2/10 CVSS: Not the Meltdown you’d expect

Balázs Kiss
Balázs Kiss
Balázs has been working in the area of application security for nearly a decade. He is one of the lead trainers at SCADEMY with several years of experience in various fields of software security education.

Please note that the scoring has been updated since the publishing of the original article! This further proves that the debate was valid and the severity needed an update.

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The Common Vulnerability Scoring System (CVSS) is the de facto standard for assessing the risk posed by vulnerabilities. It calculates multiple aspects of a vulnerability as numerical 0-10 values: base score (impact, exploitability), temporal score (existence of exploit and fix), and environmental score (modifiers to base score depending on the user’s environment). The final result can also be represented as a single number, which makes it easy to tell a vulnerability’s severity – a low score like 1.2 indicates a very situational hard-to-exploit issue with limited impact, while 10.0 means a critical vulnerability impacting targets worldwide that must be addressed immediately.

There are two versions of the CVSS in widespread use today: CVSSv2 was released in June 2007, while the newer CVSSv3 was introduced in June 2015.

Many vulnerability databases provide their own CVSS assessments for each vulnerability instance – the two most significant ones are the National Vulnerability Database (NVD) and the CERT/CC Vulnerability Notes Database.

As of this writing, NVD doesn’t have CVSS scores for the three vulnerabilities that comprise Meltdown and Spectre (CVE-2017-5753, CVE-2017-5715, CVE-2017-5754). On the other hand, CERT/CC has combined them all into a single entry with its CVSS v2 score an unflattering 2.0 out of 10.0. as of January 5 (update: 5.1 as of Jan 8). That looks surprisingly low, doesn’t it? Does it mean that these vulnerabilities are not really dangerous – or is it a sign of a grave problem within the CVSS scheme itself?

My CPU bleeds for you (and your CVSS score)

Meltdown and Spectre are information leakage-type vulnerabilities stemming from the susceptibility of modern CPU hardware to side-channel attacks. CVSSv2 (or the experts giving the scores) is not at fault here – information leakage vulnerabilities just can’t do too much damage when compared to a remote code execution vulnerability. Usually.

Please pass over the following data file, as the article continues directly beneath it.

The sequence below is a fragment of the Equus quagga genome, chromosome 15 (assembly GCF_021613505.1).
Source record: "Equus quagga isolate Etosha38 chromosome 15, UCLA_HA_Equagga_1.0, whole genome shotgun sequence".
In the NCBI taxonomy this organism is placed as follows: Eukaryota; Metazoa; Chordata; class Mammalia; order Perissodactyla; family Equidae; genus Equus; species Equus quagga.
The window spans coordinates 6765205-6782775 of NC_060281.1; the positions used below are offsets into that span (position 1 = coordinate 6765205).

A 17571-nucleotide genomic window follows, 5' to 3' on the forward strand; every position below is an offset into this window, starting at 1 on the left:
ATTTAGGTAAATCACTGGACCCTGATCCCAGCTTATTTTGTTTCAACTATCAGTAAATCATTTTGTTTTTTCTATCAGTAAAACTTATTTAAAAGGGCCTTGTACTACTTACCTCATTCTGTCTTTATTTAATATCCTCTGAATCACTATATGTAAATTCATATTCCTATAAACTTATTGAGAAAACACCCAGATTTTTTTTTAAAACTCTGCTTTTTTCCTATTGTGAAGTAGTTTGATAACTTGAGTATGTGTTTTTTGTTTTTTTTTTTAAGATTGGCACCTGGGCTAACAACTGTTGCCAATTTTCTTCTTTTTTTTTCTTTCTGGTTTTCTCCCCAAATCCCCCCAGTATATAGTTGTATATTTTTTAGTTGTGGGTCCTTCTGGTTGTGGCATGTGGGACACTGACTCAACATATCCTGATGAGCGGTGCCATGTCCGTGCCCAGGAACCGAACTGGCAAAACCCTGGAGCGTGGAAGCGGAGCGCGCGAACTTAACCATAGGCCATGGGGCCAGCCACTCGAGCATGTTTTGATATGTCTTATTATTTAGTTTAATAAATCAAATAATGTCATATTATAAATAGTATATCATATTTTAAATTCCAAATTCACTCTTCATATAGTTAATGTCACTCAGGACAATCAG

Back in 2014 when Heartbleed started the trend of named vulnerability with scary logo, there was some controversy about it only getting a CVSSv2 score of 5.0 despite being one of the most impactful vulnerabilities ever.

The trend hasn’t changed when looking at information leakage-type vulnerabilities with names that end in -bleed:

This means that even when compared to other ‘bleed’ vulnerabilities, Meltdown/Spectre lose points due to needing local authenticated access to the target system, i.e. executing the attacker’s code on the host. CVSSv2 assumes that a privilege escalation vulnerability is always going to be weaker than one allowing arbitrary code execution. On the other hand, malicious Javascript running inside the browser sandbox (which is one of the main vectors described in the Spectre paper) is not a far-fetched situation at all – users are exposed to a lot of potentially malicious Javascript every day (whether due to visiting dodgy sites, phishing, or cross-site scripting), and browser security strongly relies on Javascript running in a heavily restricted sandbox. It’s not a coincidence that a browser sandbox escape or bypass exploit can be worth around $30.000 on Zerodium, for instance!

Does this mean Meltdown and Spectre – already proven to be massive security problems – are significantly less were assessed to be significantly serious than, say, an Apache memory leakage that also requires misconfiguration? Or that they are on par with a very situational OpenSSL infoleak vulnerability (running arbitrary code on the victim machine while it is doing RSA modulo-exponentiation during decryption on the same core)?